Skin complications in deep brain stimulation for Parkinson’s disease: frequency, time course, and risk factors
- First Online:
- Cite this article as:
- Sixel-Döring, F., Trenkwalder, C., Kappus, C. et al. Acta Neurochir (2010) 152: 195. doi:10.1007/s00701-009-0490-3
- 201 Views
Deep brain stimulation (DBS) has been recognized as an efficacious treatment for movement disorders. Its beneficial effects however may be lost due to skin complications such as erosions or infections over the implanted foreign material. We sought to document skin complications in the entire Parkinson’s disease patient population who received a DBS system at the Marburg/Kassel implantation centre since the start of our DBS program in January 2002 to analyze frequency, time course, and possible risk factors.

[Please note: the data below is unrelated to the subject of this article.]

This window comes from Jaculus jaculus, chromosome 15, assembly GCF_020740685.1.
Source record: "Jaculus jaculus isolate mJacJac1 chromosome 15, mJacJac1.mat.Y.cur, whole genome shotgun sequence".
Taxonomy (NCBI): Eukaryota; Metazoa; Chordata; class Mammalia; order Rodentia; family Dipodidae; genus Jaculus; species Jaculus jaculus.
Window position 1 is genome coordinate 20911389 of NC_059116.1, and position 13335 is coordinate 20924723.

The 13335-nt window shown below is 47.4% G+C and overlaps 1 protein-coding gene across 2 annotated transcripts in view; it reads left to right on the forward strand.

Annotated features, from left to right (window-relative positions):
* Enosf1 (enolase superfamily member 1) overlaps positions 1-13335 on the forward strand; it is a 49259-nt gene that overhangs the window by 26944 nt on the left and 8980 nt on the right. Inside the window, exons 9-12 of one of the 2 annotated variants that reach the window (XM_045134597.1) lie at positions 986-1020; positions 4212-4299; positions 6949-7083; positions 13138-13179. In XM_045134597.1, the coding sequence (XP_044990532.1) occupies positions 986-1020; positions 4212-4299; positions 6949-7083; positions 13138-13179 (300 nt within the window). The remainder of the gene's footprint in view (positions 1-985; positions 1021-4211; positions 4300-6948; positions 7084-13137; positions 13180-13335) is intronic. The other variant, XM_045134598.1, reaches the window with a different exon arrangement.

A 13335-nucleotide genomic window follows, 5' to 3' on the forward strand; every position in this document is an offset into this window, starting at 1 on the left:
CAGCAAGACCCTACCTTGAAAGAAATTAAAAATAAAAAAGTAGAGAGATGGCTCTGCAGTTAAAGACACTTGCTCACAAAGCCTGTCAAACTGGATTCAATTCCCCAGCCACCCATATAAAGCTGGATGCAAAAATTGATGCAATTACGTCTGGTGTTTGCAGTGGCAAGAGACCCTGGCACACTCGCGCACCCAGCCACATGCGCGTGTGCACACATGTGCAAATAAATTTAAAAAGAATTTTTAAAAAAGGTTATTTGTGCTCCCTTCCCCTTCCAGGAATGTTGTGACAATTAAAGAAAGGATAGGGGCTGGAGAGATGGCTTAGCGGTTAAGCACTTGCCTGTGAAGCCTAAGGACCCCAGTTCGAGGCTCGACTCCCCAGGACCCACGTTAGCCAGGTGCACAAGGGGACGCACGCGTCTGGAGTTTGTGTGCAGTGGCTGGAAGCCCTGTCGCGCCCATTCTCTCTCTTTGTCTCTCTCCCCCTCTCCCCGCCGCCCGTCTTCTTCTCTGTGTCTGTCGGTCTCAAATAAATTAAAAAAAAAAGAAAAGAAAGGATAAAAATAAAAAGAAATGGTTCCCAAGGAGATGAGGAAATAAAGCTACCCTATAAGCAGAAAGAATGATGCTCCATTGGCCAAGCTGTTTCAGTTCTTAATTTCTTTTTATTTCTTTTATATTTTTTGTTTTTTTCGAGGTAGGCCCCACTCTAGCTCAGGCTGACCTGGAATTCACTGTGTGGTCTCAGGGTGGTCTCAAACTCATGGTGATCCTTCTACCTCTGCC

We investigated 85 consecutive patients with Parkinson’s disease (PD) from a single center/single surgeon DBS series for the occurrence of skin complications and analyzed localization, time course, and possible risk factors. Mean follow-up was 3 years (range 1-7 years).
In total, 21/85 patients (24.7%) suffered a total of 30 single skin complications. Sixty percent of all incidents occurred within the first post-operative year. Forty percent of all incidents occurred later than the first year following primary implantation. Complications involved the burr hole cap in 37%, the course of the cables in 33%, and the impulse generator (IPG) site in 30%. Six of 21 patients suffered recurring skin complications. Eight patients permanently lost their DBS system. Factor analysis for age, gender, disease duration, disease severity, the incidence of hypertension or diabetes as well as a 2-day period with externalized electrodes for continuous test stimulation did not have any statistically significant impact on skin complications.
We conclude that (1) PD patients have a risk for skin complications after DBS as long as the system remains in situ and (2) there are at present no identifiable risk factors for skin complications after DBS, other than PD itself.